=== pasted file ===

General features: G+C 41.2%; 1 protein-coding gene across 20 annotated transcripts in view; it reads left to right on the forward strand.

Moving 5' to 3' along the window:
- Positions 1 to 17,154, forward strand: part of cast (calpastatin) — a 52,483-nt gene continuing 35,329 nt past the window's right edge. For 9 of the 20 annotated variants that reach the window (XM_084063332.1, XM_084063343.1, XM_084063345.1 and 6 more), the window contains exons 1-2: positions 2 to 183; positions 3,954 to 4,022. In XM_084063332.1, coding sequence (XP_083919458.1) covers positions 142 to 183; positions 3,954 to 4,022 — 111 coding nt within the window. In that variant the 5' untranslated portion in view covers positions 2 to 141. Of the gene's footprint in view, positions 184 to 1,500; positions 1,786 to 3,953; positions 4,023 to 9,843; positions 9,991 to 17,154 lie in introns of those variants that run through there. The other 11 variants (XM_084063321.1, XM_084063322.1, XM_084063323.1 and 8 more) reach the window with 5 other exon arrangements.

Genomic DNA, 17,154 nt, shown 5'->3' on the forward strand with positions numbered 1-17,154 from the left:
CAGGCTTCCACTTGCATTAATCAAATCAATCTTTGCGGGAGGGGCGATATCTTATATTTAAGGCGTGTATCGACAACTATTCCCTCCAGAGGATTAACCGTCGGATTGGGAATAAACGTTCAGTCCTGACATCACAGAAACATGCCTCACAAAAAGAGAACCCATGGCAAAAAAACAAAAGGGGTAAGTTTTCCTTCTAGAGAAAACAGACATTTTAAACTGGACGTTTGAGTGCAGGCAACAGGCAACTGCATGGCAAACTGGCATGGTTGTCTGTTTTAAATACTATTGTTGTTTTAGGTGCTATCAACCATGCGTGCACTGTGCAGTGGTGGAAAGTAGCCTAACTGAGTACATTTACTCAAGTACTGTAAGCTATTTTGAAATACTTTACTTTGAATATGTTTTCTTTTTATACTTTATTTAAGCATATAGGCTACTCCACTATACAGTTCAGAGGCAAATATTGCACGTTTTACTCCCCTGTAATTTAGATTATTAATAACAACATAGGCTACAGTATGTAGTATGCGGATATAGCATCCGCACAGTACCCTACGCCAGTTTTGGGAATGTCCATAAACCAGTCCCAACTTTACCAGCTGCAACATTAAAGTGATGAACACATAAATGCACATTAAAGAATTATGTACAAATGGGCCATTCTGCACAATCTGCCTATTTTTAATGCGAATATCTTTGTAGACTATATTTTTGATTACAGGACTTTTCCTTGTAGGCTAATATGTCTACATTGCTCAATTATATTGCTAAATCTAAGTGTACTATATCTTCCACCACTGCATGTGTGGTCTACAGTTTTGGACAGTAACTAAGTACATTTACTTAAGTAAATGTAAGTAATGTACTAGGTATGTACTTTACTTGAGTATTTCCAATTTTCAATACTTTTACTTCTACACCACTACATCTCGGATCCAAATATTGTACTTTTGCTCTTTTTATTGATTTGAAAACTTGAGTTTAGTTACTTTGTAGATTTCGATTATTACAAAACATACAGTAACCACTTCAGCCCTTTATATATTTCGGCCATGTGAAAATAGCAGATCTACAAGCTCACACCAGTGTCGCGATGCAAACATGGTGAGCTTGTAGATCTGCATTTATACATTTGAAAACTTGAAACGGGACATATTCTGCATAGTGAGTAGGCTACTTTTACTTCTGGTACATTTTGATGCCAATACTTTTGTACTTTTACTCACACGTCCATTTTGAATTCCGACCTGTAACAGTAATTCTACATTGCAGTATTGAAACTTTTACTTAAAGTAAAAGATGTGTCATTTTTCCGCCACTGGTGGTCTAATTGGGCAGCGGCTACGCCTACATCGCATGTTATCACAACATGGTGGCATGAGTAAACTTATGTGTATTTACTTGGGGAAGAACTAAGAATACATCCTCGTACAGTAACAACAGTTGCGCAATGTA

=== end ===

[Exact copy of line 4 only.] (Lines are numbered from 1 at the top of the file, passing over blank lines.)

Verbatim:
Genomic DNA, 17,154 nt, shown 5'->3' on the forward strand with positions numbered 1-17,154 from the left: